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Old 06-14-2012, 07:08 PM
Catsi Catsi is offline
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Default Am I failing Abby? AKA as behaviour mod vs management

Hello,

Sorry for the long post, but I need some advice and perspective on this issue and I know a lot of Chazzers have a truckload of experience in this area.

Background -

Abby is my nearly 5 1/2 year old Chi x (^ avatar girl).

She is reactive to strangers - both human and canine.

I struggle with our relationship for the first couple of years because of our issues, my anxieties, my lack of confidence, my guilt blah, blah. As you can see, I am really the problem here not Abby. We attended a few training schools that simply could not cater for us, so I turned to a behaviourist.

We saw a behaviourist that provided us with a plan that we stuck to and our training relationship blossomed. It was a hard slog to do any behaviour modification work because I lacked volunteers, the imagination and the confidence to set up my environment in a way conducive to this kind of training. My behaviourist lives 4 hours away, so distance was a factor in me not getting the hands on help I needed.

When I had some success, I was disheartened by setbacks such as off lead dogs running up and setting us back etc, etc.

I ended up throwing in the towel with behaviour modification and stuck with management. For me this means:

- keeping Abby safe - I'm always one step ahead and very aware of my environment. I deliberately choose places to go that are not crowded or difficult to see oncoming traffic.
- keep others safe from Abby - always being responsible and not putting her in a position to bite another person or dog. She hasn't actually bitten anyone yet and I'd like to keep it that way. I crate when visitors are over that have no desire to get to know her or listen to my instructions (fair enough... I have had great success with her warming up to friends and visitors who are keen to take the process slowly), she is never allowed near children, she is never off lead in public places.
- I compensate our lack of off lead exercise by playing lots of games. Luckily we have a big yard and I have a friend with lovely fenced property which is a godsend. We go walking in as many different places as possible and we do a lot of training/shaping to keep her mind stimulated.

I was happy doing this, but now my outlook is slowly changing. I would love to just go for a walk around our streets sometimes using different routes and stopping off at interesting parks. But she finds suburbia freaky. Dogs barking behind fences, children, people walking by etc. Especially the dogs barking and people behind us. I virtually have to turn off or stop and wait for the person to pass because she is so freaked out.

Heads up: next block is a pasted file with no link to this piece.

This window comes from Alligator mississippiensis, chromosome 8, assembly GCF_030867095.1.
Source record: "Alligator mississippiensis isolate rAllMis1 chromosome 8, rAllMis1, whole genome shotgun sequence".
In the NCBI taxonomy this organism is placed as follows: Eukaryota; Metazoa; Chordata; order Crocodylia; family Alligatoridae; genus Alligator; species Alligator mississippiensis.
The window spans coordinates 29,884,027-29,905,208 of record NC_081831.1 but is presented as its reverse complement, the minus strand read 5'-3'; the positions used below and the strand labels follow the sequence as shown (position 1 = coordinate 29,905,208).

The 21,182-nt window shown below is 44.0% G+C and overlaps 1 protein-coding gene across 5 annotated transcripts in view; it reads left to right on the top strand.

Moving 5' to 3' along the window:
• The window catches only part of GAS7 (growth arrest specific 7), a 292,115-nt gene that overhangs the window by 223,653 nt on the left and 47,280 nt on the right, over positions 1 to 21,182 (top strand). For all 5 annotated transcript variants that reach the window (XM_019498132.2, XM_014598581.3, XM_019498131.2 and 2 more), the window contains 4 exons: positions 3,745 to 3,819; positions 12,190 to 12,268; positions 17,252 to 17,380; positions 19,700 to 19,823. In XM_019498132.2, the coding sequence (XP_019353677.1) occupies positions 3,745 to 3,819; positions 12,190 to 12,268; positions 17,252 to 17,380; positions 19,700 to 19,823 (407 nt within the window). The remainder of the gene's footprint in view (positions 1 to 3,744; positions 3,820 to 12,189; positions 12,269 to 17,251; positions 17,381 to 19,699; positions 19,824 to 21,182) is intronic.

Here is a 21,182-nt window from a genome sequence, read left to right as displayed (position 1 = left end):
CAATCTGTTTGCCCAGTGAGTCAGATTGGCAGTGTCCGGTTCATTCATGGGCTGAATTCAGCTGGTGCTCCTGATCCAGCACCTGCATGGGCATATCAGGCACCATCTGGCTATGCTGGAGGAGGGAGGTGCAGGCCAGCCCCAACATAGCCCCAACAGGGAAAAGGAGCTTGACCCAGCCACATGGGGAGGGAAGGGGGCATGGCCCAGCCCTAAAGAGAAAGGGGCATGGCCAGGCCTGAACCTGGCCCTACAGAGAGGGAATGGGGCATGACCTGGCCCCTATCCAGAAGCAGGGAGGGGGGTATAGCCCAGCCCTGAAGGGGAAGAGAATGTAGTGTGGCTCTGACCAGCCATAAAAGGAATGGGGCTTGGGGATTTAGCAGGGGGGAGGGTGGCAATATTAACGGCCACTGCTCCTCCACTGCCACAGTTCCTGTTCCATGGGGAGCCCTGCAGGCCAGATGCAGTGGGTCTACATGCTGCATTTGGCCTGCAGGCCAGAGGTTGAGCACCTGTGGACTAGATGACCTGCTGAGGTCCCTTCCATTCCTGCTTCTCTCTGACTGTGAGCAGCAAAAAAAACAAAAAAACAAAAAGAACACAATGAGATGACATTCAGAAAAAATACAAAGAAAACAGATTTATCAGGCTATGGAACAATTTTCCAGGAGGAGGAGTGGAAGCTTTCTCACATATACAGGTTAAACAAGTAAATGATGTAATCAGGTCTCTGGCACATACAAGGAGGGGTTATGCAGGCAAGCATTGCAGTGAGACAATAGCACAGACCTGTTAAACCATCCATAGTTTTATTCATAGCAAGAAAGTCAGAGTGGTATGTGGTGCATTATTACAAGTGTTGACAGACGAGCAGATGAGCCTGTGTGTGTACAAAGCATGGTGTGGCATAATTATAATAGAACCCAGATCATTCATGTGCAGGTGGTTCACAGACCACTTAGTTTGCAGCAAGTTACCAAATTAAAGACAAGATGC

Her ears pin back and she will even strain on the leash to get further away (usually she has a nice loose lead walk), her weight is shifted forward and she has a lot of nervous energy.

When we go to our nice quiet places together, she is fine and happy and enjoys herself. But I feel like I am failing her by not addressing these issues.

Is it ok to avoid certain situations or am I really doing her a disservice?
Opinions?

Lately I have felt more positive and confident and we haven't been a approached by an off lead dog in a looong time. Coincidence? Or can a lot be said for positive energy bringing positive outcomes?

At home she is a lovely, easy dog and wonderful with her family/pack. Somewhat challenging to train, but that's my challenge to continuing finding what works for her. We have some wonderful sessions and some woeful sessions, but overall it's a lot of fun.

Any thoughts?
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Old 06-14-2012, 07:37 PM
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misfitz misfitz is offline
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I'm no expert, but it sounds like you're doing a great job of providing Abby with a full life. Some dogs don't need to go for neighborhood walks, or experience new environments. If she's happy and you're happy with management, there's absolutely nothing wrong with using that as a solution.

Have you heard of the shyK9's yahoo group? They're a good resource for solutions and moral support for owners of fearful dogs. (Not that Chaz isn't great!) But you might want to check it out -
http://groups.yahoo.com/group/shy-k9s

It sounds to me like you're doing all the right things, though.

Oh, and the Reactive Champion blog is another good one:
http://reactivechampion.blogspot.com/
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Old 06-14-2012, 08:51 PM